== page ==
I sat in a qayaq, every part of my body from the neck down zipped up tightly in a wetsuit, neoprene-gloved fingers tightly clutching a Greenlandic paddle. My hair was a frazzled, tangled mess, and my nose was running from the cold, but I felt nothing but warmth.
I was gliding, on calm waters, in the middle of a fjord with thousands of tiny, luminescent jellyfish bobbing beneath the surface of the water. The air was clear and unadulterated, every inhale of breath inviting and crisp. So this is what it’s like, I marvelled, to be breathing air from the other side of the world.
Every experience on my 14-day Arctic expedition with Students on Ice (SOI) was imbued with the same wonder that filled me at that moment — and frankly, I had expected as much from SOI. SOI has been leading expeditions to the polar regions for over 18 years and still remains the best medium for students to learn about this mysterious, seemingly inaccessible part of the world.
The specific itinerary varies every year, but each expedition follows the same main framework: big concepts like climate change adaption or sustainable development goals are broken down into digestible chunks, in the form of workshops, panel discussions, and presentations. Students tailor their own learning journey, picking whichever workshops they want to attend depending on their interests. A diverse team of staff are brought on board to lead these sessions — professionals who are experts in their field, who have worked in the polar regions for decades or even come from Arctic communities themselves. (Just to give you a taste — we learnt from, joked and had meals with people like Canada’s Commissioner for the Environment and Sustainable Development, Head Chairman of one of Canada’s top sustainability consultancies, Greenland’s government representative in the Arctic Council and even the CEO of Canada Goose!) Students also sail every day to different places around the Greenlandic and the Canadian Arctic, learning in the greatest classrooms on earth — Mother Nature, and in communities with people who have an intimate connection with the land.
It is simply impossible to explain everything that I learnt, saw and experienced, but my biggest takeaways from the expedition remind me to look beyond myself.
I mean this in two main ways. Firstly, I understand — now, more than ever before — that the way I experience the world can be vastly contrary to someone else, and so, it is vital to sincerely listen, ask, and show care for others who may not see eye to eye with you. I have become more aware of my biases, and the importance of different perspectives in crafting any story.
This dawned on me most vividly when we watched Angry Inuk, a documentary that chronicled how the boycott of seal products destroyed Inuit livelihoods and way-of-life. Hunting is not only an integral part of Inuit culture and necessary for their very survival but is also what binds them to nature, as it makes tangible the dependency that they have on animals. As a result, they hunt sustainably, taking only what they need, and waste no part of their kill. This is the narrative that was lost in the EU ban on seal products in 2010.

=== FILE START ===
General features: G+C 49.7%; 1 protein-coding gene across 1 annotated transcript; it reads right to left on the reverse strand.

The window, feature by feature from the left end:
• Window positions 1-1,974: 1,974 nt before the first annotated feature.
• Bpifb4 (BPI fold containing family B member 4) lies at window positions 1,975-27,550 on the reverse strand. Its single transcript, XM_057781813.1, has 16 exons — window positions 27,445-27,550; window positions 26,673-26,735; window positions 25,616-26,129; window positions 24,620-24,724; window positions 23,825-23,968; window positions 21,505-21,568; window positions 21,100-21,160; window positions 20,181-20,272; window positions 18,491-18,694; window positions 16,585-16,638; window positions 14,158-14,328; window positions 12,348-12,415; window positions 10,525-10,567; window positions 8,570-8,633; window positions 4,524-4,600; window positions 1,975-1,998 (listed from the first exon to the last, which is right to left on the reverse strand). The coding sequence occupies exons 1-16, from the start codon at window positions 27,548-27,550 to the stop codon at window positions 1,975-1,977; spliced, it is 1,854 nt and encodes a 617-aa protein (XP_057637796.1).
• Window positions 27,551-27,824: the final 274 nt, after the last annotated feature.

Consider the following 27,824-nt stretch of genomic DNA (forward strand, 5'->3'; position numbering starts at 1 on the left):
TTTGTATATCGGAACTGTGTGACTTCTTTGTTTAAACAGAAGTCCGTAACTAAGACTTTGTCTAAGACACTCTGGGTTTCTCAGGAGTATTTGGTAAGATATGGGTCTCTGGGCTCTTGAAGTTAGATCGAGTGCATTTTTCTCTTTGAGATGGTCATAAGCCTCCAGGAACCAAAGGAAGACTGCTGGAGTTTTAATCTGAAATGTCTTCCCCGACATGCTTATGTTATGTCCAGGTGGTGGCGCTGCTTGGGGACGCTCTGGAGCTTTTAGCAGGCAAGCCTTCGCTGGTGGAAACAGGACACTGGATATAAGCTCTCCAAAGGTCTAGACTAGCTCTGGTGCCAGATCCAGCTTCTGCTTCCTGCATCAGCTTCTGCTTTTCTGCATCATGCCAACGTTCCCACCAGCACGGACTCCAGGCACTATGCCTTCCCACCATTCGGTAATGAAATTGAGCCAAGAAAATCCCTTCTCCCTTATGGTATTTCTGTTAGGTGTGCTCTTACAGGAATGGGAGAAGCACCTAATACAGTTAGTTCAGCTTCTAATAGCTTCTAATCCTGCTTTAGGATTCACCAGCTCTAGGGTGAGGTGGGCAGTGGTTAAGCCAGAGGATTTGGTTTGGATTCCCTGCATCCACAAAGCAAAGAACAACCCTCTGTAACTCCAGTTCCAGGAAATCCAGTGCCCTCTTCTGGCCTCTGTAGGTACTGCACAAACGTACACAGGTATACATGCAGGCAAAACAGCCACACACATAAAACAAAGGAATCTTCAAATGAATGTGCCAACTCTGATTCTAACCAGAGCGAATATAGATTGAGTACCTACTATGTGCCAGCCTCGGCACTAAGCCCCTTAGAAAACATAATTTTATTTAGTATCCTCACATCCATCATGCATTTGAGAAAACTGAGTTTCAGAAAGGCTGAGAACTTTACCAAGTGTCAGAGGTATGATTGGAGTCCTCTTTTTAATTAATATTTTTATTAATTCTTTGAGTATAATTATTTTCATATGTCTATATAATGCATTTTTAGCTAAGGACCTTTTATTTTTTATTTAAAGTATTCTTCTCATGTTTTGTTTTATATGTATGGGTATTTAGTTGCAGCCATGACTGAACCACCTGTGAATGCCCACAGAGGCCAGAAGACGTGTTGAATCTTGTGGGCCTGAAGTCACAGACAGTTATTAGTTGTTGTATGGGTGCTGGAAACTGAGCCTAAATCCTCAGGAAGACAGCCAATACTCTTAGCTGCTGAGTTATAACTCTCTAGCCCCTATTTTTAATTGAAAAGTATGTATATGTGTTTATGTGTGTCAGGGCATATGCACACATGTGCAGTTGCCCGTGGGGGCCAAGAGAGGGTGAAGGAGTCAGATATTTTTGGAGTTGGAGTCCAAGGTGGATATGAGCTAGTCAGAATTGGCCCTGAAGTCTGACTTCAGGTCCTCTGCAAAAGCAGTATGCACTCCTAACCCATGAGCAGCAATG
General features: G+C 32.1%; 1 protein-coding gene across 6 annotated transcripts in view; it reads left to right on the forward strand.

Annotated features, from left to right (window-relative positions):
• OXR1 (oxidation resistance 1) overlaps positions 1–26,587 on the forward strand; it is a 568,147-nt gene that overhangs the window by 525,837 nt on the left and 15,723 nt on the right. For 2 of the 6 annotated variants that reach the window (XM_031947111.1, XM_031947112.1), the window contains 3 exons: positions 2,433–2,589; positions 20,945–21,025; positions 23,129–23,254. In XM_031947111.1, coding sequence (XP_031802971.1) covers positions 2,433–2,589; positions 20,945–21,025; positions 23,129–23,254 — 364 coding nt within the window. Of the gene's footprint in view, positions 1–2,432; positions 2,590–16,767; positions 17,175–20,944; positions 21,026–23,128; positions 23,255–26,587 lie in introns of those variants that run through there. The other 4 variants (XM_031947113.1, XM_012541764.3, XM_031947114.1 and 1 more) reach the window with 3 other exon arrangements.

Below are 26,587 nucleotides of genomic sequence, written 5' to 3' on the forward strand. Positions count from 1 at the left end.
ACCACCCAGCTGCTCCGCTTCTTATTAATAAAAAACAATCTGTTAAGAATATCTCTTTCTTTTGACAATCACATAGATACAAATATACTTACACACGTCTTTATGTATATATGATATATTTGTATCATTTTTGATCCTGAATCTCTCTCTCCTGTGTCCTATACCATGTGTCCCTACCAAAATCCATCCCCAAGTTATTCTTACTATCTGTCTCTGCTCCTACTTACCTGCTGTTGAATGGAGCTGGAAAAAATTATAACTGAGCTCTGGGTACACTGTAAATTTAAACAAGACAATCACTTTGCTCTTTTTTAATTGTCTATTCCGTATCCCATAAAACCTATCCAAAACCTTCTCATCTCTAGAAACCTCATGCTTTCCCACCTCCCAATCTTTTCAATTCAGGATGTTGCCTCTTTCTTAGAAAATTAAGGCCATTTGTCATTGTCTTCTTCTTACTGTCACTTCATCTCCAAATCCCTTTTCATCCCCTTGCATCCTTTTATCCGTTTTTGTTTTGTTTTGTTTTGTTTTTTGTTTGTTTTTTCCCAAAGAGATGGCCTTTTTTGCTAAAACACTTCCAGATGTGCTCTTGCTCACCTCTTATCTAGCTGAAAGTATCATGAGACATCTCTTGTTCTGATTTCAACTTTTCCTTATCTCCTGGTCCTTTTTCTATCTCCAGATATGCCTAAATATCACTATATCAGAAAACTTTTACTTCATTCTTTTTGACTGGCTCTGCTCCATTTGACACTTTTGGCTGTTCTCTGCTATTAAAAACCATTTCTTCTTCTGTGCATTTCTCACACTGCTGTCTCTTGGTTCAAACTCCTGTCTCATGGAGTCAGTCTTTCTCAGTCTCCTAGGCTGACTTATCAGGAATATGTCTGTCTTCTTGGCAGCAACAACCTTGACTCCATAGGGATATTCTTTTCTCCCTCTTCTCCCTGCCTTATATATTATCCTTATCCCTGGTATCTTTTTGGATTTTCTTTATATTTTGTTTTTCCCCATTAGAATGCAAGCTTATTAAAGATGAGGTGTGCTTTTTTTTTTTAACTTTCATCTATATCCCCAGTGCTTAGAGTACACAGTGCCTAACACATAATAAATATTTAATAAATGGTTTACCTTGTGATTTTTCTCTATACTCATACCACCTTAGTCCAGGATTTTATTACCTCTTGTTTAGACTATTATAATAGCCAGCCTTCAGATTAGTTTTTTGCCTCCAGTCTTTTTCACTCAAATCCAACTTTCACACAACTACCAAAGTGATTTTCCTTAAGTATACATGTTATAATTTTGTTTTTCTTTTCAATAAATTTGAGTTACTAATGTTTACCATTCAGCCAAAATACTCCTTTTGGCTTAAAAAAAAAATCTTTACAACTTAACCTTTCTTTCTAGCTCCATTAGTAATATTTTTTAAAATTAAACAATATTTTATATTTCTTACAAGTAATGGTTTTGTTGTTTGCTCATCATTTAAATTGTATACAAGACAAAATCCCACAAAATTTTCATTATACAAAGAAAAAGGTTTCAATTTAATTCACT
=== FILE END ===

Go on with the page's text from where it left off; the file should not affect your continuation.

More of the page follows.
So many opportunities begin to arise once you recognise what a diversity of voices can add to the table. An example of this was reflected during a workshop on Arctic plants. During that workshop, a Canadian plant biologist and an Inuit lady who had indigenous plant knowledge led the session together. This made for a much more engaging and comprehensive class because each expert could fill in the gaps that the other had left out.
My second takeaway reminded me of the impact that our actions have beyond ourselves, solidified by the numerous stories I gathered from my Inuit friends about the ramifications of climate change on their own communities. They spoke of how more people have been falling through the ice and freezing to death, due to the unpredictability of ice conditions given the warming temperatures. They spoke of how the changing climate affects their hunting seasons, a massive threat to their traditional and cultural practices. Hearing all these personal accounts moved me deeply, and they have added a layer of urgency to the things that I study and the work that I do.
One of the biggest reasons why we need to protect the planet is for people; people who are dependent on the land and on nature to survive. For the people who are the most affected by the impacts of climate change, environmental degradation or unsustainable industrial practices. How can we grow sustainably with all this in mind, and without leaving anyone behind? I don’t have the answer to this yet, but I will carry this question with me moving forward in my studies, my career and in life.
In retrospect, the foundations of these lessons had already started forming whilst I was at SJII. It was SJII that encouraged me “to learn how to learn and to learn how to live, empowering [us] to become people of integrity and people for others”.
Just two years ago, I never would’ve guessed where life would take me. Never would’ve dreamed of the places I’d go or the growth I’d experience. What I did know was that I went to a school that had my back, that would encourage me to take my passions and run wild with them, whether that meant missing lessons to go to a conference or restructuring the environmental club however I liked. What I did know was that I could count on my teachers and counsellors to challenge my thinking, to be a board to bounce ideas off of, to bolster me in my endeavours.
That was the beauty of it — I never would’ve guessed where life would take me, but with the support of family, friends, and SJII, I never needed to know. I knew I just had to take the first step, and I’d be okay.
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